Under pressure from Brussels and the White House, Spanish Prime Minister José Luis Rodriguez Zapatero made an about-turn yesterday, announcing a barrage of painful measures to curb his country's ballooning deficit.
The new austerity package – aimed at averting a bigger version of the Greek crisis, but likely to anger the Spanish unions – includes a 5 per cent pay cut for Spain's 2.5 million public sector workers this year, scrapping the €2,500 (£2,100) "baby cheque" for new mothers and a €6bn cut in public investment.
Spaniards surviving on minimum pensions kissed goodbye to promised cost-of-living increases yesterday, while unpopular cuts to state medical expenditure, payments to people caring for elderly parents and international development projects were also announced. Mr Zapatero said government ministers would take a 15 per cent pay cut whilst also hinting that he would raise taxes for the wealthy.
The measures, he said, would save €15bn and reduce the deficit – which last year shot up to 11.2 per cent of GDP – to 9.3 per cent this year, 6 per cent next year and 3 per cent by 2013. Data published yesterday showed that the Spanish economy had grown for the first time in nearly two years in the first quarter of 2010, but only by a measly 0.1 per cent.
"We are going to ask for a greater effort by everyone – by Spanish society, the citizens, and also by the government – and we will ensure that it is fair and justified," Mr Zapatero said. "We need to make a singular, exceptional and extraordinary effort to cut our public deficit, and we must do so now that the economy is beginning to recover."
In an attempt to allay the fears of unions and his home constituency, the Socialist Prime Minister stressed that despite the new austerity measures, "the pillars of the welfare state will remain untouched".
Until now, Mr Zapatero has managed to avoid the type of unrest that has brought thousands on to the streets of Athens, despite a unemployment rate of 20 per cent and an earlier round of austerity cuts. This was in part because he managed to preserve social benefits and protections in the face of repeated calls by economists and business leaders for labour reform.
Following yesterday's announcement, however, union leaders issued veiled threats of taking to the streets. "The behaviour of the trade unions has been and is impeccable during these times of crisis and will continue to be so, but [yesterday's] announcement is a turning point," Ignacio Fernandez Toxo, president of one of Spain's largest trade unions, told reporters. He said he expected citizen reaction to be "massive". The union leader warned that cuts in salaries and pensions would be counter-productive to Mr Zapatero's objectives, because they would dampen consumption and cause even more unemployment.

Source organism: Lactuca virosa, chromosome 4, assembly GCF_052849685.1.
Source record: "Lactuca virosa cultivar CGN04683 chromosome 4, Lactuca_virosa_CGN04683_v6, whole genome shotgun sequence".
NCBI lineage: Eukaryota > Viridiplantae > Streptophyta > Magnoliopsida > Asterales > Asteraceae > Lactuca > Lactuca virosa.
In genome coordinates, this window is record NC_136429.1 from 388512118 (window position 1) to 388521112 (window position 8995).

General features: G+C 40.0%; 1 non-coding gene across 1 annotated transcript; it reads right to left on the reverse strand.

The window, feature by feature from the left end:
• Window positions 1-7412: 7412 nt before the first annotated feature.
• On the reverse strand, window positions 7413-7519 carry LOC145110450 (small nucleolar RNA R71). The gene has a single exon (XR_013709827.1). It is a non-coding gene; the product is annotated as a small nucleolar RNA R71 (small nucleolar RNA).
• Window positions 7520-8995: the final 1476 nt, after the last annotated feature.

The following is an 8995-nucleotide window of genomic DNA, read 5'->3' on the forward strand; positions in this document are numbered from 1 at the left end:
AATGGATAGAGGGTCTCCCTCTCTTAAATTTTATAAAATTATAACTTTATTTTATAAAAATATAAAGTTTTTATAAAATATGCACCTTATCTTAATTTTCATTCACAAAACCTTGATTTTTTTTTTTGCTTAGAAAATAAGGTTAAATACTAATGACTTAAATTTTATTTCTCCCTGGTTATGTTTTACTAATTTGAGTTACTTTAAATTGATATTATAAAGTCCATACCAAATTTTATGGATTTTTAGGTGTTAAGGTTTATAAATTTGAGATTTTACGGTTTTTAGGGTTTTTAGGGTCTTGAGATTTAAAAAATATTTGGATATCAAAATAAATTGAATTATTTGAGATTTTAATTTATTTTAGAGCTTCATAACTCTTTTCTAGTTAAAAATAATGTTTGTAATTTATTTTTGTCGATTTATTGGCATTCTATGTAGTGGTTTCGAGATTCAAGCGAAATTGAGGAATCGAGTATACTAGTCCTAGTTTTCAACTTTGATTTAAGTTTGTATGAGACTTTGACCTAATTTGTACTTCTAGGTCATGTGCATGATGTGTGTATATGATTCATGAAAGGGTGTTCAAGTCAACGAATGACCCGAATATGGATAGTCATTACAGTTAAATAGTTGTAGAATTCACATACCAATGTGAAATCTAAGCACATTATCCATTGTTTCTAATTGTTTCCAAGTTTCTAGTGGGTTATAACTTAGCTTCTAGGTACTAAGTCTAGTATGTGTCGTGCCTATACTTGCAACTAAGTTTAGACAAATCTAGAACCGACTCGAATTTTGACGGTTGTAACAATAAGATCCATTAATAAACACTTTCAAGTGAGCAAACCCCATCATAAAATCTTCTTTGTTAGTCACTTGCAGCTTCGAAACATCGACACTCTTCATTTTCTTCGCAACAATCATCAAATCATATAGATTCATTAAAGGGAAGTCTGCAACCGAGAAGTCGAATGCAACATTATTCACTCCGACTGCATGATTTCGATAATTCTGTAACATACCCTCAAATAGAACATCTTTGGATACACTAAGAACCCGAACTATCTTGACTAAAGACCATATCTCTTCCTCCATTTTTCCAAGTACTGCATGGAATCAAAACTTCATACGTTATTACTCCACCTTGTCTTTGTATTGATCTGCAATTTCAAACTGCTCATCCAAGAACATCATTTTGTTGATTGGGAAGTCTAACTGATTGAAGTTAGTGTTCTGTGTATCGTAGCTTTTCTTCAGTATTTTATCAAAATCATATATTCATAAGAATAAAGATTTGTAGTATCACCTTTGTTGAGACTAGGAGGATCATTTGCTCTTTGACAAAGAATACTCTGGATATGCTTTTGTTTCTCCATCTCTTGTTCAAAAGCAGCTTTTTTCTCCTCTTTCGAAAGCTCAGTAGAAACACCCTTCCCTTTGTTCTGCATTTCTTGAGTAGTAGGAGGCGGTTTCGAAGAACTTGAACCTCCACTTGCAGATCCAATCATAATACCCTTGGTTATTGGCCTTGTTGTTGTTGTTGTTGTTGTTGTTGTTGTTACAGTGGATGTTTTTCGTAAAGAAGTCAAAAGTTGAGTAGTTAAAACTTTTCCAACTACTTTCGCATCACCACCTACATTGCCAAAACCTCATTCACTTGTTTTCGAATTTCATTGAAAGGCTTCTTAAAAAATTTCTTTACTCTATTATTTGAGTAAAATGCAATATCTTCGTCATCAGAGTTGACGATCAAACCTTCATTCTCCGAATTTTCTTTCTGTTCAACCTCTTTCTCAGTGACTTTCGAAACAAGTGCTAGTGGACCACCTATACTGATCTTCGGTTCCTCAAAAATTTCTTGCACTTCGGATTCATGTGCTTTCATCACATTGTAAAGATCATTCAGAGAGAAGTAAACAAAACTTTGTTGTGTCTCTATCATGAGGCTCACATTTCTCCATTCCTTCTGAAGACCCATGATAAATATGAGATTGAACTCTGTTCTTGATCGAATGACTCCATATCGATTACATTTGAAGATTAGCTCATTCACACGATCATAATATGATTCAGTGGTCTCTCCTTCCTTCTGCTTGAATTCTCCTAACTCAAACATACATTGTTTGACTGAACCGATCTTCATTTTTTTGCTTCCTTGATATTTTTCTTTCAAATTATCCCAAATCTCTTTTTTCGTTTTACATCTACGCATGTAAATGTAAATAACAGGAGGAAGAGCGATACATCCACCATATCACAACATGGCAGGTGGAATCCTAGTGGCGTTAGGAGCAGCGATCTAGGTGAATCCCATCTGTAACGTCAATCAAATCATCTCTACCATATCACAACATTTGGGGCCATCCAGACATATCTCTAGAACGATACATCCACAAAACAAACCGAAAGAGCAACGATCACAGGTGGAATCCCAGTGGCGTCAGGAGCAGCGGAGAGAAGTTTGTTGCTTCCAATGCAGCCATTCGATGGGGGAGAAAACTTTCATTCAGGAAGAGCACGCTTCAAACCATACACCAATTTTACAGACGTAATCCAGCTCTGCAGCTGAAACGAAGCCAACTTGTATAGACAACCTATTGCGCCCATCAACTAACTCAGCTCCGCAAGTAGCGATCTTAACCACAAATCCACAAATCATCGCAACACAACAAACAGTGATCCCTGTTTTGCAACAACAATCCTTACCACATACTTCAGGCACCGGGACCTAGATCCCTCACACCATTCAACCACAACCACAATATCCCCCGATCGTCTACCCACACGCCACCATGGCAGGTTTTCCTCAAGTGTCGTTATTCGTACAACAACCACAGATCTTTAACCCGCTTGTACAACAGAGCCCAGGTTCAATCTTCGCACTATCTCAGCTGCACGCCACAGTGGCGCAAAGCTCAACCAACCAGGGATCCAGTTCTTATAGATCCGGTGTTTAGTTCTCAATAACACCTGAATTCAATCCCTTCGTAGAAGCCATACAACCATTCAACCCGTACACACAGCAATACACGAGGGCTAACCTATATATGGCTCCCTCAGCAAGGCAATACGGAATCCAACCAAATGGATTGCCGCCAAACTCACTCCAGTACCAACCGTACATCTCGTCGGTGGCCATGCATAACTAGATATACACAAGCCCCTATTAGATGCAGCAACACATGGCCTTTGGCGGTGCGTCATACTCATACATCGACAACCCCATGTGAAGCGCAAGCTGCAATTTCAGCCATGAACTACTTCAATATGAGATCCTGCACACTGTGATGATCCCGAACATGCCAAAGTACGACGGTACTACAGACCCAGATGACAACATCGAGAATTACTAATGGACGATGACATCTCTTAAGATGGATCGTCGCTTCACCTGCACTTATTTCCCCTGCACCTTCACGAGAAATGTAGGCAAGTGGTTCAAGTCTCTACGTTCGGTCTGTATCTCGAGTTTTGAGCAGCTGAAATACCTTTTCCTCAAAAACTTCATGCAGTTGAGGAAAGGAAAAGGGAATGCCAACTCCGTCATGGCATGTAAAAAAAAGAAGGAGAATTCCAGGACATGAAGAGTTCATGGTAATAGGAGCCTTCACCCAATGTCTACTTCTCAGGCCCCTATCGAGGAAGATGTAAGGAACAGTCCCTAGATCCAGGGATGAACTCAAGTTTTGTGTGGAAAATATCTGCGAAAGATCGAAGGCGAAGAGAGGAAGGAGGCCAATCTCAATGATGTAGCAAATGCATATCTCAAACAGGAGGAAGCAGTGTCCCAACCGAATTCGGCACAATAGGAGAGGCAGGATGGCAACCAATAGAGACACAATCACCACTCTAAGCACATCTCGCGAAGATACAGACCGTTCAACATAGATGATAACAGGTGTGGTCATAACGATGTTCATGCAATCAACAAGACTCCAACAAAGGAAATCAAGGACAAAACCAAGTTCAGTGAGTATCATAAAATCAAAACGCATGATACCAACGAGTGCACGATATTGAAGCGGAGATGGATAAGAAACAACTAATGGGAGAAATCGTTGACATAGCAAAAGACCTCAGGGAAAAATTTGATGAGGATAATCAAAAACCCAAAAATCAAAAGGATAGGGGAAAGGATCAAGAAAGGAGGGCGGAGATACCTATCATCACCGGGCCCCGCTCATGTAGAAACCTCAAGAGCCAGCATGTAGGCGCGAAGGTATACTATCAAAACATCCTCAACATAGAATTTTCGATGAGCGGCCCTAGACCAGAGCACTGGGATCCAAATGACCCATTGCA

But Brussels welcomed the Prime Minister's belt-tightening plan. The European Commissioner for Economic and Monetary Affairs, Olli Rehn, said that the measures "seem to go in the right direction" and that he expected similar announcements soon from Portugal. EU Competition Commissioner Joaquin Almunia, a one-time Socialist leader from Spain, called the cuts "a logical step" that is necessary "to avoid greater evils in the financial markets and emerge from the crisis sooner".
It is likely that the measures have also pleased the White House. US President Barack Obama had called Mr Zapatero the day before his announcement to discuss the importance of "Spain taking resolute action as part of Europe's effort to strengthen its economy and build market confidence".
In a parliamentary debate after Mr Zapatero's speech yesterday, his political rivals chided him for letting the economy deteriorate to the point that Washington and Brussels had to prod him into action. "They got Zapatero to see the light," said Mariano Rajoy, leader of the opposition Popular Party.
But Mr Zapatero's political allies expressed dismay at his plan. "It is the weak who are paying," said Joan Herrera of the Left Green Party. Spain's ruling Socialist Party has been trailing in polls against the conservative Popular Party – but not by much because of a corruption scandal involving high-ranking opposition leaders and voter distrust of Mr Rajoy.
Yesterday's austerity measures came after the EU and IMF deal at the weekend to set up a $1 trillion emergency fund for weak eurozone countries pummelled by debt crises. After Greece, Spain and Portugal are seen as the next two weakest links among the 16 countries that use the European single currency.
11.2 per cent Size of Spanish deficit at end of last year.
20 per cent Current rate of unemployment in Spain.
5 per cent Size of the pay cut civil servants will have to take.